Text size:

  • Small
  • Normal
  • Large
"Count your life by smiles, not tears... Count your age by friends, not years... "
'Count your life by smiles, not tears... Count your age by friends, not years... '

No one has said anything ... yet

Saloon The loneliest Facebook groups in Abu Dhabi.

The loneliest Facebook groups in Abu Dhabi Moving to a new country can be a lonely, alienating experience. Before the dawn of the internet, one generally had to overcome this problem by actually speaking to new people. Now anyone with an outlandish hobby or pronounced character trait can search out birds of a feather online. At least that's the idea. Facebook has proved particularly effective at uniting people in groups defined by a shared interest in some obsession, fad, company or location. Here in the capital, for example, the Abu Dhabi Mall group has an army of fans 1,294 strong. The Abu Dhabi Health and Fitness Club boasts a following of 729 fans.

But the capital remains a lonely place for more than a few people - even on Facebook, where a number of groups, mainly those established by expats, have failed to attract any followers other than the person who set up the group in the first place. The Al Dhafra insurance company is one such lonely group. The company's only fan is a 35-year-old Lebanese man who works as "a senior manager in a national insurance company". The area of the page on which fans can post comments reads: "No one has said anything... yet."

Another group of one, founded by a woman with a distinctly Russian name, is devoted to "Taco Bell in Abu Dhabi". Its listed address is the British School in Al Khubairat. The only Taco Bell in the UAE is in the Dubai Mall, so someone at the British School is either very confused, very hopeful or very entrepreneurial. Texans in Abu Dhabi formed in January and, after failing to expand its initial one-man membership, disappeared into the internet ether a few weeks later.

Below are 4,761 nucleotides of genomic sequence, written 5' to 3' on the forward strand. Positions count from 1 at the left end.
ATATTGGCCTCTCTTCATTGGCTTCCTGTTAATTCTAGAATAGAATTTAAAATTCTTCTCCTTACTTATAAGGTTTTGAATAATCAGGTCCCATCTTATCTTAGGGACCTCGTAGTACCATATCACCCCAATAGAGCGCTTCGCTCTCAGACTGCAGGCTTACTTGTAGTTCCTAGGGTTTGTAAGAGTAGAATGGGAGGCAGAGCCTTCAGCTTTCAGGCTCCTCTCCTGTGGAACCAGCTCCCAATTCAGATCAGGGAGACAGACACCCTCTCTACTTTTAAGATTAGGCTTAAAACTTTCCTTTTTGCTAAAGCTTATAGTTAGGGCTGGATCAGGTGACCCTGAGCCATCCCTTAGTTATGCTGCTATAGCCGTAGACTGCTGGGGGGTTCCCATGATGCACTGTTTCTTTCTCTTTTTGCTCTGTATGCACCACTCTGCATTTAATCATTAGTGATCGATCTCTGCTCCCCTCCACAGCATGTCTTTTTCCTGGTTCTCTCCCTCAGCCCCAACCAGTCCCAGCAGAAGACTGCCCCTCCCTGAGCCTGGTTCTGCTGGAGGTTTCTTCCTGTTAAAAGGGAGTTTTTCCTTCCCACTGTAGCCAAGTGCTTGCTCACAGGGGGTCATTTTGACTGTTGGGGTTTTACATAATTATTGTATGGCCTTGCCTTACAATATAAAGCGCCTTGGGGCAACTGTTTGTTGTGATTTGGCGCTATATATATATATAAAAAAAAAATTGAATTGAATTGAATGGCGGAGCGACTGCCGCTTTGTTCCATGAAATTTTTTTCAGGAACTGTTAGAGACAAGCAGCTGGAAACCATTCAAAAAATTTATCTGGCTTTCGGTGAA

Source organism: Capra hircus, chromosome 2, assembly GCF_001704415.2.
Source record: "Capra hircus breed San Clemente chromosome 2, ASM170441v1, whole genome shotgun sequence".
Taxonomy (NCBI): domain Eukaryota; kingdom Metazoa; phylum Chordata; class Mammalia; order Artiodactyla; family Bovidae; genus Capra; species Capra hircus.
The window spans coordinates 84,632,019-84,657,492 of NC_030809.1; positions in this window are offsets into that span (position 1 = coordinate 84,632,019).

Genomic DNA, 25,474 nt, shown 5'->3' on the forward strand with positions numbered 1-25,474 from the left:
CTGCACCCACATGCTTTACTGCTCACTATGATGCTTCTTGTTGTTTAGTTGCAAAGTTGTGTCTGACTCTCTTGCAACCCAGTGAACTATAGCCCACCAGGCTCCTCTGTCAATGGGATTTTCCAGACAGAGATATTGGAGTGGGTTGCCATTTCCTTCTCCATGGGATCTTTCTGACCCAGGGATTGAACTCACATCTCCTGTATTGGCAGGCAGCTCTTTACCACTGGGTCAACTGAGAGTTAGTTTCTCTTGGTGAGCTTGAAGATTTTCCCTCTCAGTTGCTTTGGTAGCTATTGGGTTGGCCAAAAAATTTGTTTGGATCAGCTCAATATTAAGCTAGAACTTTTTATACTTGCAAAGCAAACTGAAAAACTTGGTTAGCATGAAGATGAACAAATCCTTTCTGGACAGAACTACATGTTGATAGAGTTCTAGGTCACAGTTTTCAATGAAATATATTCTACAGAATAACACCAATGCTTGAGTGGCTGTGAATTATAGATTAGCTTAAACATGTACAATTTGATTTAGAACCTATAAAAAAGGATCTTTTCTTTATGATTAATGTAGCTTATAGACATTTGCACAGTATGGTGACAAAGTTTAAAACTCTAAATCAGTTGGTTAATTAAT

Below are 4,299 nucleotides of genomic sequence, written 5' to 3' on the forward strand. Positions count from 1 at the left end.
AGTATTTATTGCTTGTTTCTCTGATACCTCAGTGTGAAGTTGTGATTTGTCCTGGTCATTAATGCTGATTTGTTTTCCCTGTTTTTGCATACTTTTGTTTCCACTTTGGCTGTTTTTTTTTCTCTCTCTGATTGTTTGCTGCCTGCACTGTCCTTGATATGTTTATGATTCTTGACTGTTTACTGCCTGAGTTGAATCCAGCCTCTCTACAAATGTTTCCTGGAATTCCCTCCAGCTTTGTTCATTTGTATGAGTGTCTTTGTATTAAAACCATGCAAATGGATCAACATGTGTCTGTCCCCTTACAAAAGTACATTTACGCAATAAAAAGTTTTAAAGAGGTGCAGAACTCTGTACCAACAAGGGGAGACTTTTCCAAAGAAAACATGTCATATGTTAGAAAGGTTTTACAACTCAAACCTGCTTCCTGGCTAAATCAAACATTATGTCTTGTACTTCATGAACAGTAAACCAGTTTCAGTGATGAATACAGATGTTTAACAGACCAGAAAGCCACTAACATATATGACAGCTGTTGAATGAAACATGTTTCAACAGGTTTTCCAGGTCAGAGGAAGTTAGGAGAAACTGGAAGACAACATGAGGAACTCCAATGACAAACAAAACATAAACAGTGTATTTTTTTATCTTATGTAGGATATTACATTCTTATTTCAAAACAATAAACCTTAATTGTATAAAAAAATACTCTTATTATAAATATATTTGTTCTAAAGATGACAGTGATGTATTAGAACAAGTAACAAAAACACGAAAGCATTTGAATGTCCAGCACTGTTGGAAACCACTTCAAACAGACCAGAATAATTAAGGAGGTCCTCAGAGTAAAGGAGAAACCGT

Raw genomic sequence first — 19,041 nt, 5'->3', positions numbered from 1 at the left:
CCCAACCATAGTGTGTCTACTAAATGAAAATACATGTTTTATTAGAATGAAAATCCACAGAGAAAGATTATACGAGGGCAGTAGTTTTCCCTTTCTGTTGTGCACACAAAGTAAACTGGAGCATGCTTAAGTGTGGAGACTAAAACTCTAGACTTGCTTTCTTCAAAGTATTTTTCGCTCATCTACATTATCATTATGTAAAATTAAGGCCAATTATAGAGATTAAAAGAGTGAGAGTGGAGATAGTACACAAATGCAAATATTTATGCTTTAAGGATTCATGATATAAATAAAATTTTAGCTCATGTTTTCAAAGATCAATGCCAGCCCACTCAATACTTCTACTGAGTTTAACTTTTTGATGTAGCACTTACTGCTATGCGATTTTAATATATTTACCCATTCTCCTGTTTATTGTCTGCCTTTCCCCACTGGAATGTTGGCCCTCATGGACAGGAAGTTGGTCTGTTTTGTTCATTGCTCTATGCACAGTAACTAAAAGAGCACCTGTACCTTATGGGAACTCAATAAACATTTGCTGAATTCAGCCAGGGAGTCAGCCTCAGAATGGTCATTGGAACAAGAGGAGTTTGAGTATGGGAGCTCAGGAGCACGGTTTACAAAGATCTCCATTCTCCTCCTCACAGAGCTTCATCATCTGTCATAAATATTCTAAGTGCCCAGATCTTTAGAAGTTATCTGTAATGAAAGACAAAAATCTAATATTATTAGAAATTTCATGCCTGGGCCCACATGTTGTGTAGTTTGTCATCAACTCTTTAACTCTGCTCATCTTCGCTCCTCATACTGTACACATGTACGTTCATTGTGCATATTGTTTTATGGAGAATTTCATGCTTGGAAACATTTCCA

"Wer möchte deutsche lernen und sprechen?" another page, Deuschsprachige Club in Abu Dhabi, demands. (Translation: "Who wants to learn and speak German?") The answer seems to be: no one except the man asking, one Michael Schumacher. Even if this is the seven-time Formula One world champion and one of the richest sportsmen ever, Schumacher apparently cannot find any Deuschsprachige friends in Abu Dhabi. Perhaps he will make more acquaintances when the city hosts its first Grand Prix in November. Until then, his is a lone German voice echoing out to no one in particular.

Some groups are making a tiny bit of progress. Abu Dhabi Soul Mate boasts, if that is the right word, three members. A picture of the cast of Friends sharing milkshakes encourages potential members: "Count your life by smiles, not tears... Count your age by friends, not years... Don't be lonely in Abu Dhabi... Join here... You are not alone..." * Roland Hughes

Back to the top

More articles


Editor's Picks

 Styled with bleached bobs and pale skin, the models wore clean and sporty separates reminiscent of the chic workwear of The Hunger Games. Courtesy Getty Images

Fashion Forward: Thoughtful tailoring at Asudari

The womenswear label Asudari showcased a collection that featured sharp masculine tailoring, but with feminine silhouettes.

Styled with bleached bobs and pale skin, the models wore clean and sporty separates reminiscent of the chic workwear of The Hunger Games.